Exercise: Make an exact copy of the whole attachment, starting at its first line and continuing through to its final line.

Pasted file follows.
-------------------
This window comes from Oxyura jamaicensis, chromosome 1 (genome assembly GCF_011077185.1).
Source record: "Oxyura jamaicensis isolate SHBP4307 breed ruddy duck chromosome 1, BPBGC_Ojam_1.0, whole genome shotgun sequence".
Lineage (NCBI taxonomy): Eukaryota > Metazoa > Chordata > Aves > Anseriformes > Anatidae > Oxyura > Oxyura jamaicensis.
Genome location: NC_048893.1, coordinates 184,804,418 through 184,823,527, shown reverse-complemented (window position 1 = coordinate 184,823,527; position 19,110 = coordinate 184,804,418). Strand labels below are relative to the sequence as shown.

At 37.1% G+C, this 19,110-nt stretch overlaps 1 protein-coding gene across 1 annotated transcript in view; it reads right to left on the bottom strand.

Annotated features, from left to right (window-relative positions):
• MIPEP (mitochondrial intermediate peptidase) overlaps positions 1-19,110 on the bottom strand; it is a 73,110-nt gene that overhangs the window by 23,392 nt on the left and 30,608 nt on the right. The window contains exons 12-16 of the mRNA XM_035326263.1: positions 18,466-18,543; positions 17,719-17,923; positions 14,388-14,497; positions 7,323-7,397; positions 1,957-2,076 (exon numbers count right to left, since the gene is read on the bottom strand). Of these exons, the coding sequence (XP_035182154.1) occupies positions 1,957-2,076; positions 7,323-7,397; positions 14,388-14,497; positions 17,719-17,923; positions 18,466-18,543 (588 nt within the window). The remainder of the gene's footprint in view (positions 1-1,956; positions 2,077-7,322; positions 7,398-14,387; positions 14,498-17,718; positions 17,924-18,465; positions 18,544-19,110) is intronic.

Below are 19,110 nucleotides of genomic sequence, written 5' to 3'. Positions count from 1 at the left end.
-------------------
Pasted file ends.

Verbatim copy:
This window comes from Oxyura jamaicensis, chromosome 1 (genome assembly GCF_011077185.1).
Source record: "Oxyura jamaicensis isolate SHBP4307 breed ruddy duck chromosome 1, BPBGC_Ojam_1.0, whole genome shotgun sequence".
Lineage (NCBI taxonomy): Eukaryota > Metazoa > Chordata > Aves > Anseriformes > Anatidae > Oxyura > Oxyura jamaicensis.
Genome location: NC_048893.1, coordinates 184,804,418 through 184,823,527, shown reverse-complemented (window position 1 = coordinate 184,823,527; position 19,110 = coordinate 184,804,418). Strand labels below are relative to the sequence as shown.

At 37.1% G+C, this 19,110-nt stretch overlaps 1 protein-coding gene across 1 annotated transcript in view; it reads right to left on the bottom strand.

Annotated features, from left to right (window-relative positions):
• MIPEP (mitochondrial intermediate peptidase) overlaps positions 1-19,110 on the bottom strand; it is a 73,110-nt gene that overhangs the window by 23,392 nt on the left and 30,608 nt on the right. The window contains exons 12-16 of the mRNA XM_035326263.1: positions 18,466-18,543; positions 17,719-17,923; positions 14,388-14,497; positions 7,323-7,397; positions 1,957-2,076 (exon numbers count right to left, since the gene is read on the bottom strand). Of these exons, the coding sequence (XP_035182154.1) occupies positions 1,957-2,076; positions 7,323-7,397; positions 14,388-14,497; positions 17,719-17,923; positions 18,466-18,543 (588 nt within the window). The remainder of the gene's footprint in view (positions 1-1,956; positions 2,077-7,322; positions 7,398-14,387; positions 14,498-17,718; positions 17,924-18,465; positions 18,544-19,110) is intronic.

Below are 19,110 nucleotides of genomic sequence, written 5' to 3'. Positions count from 1 at the left end.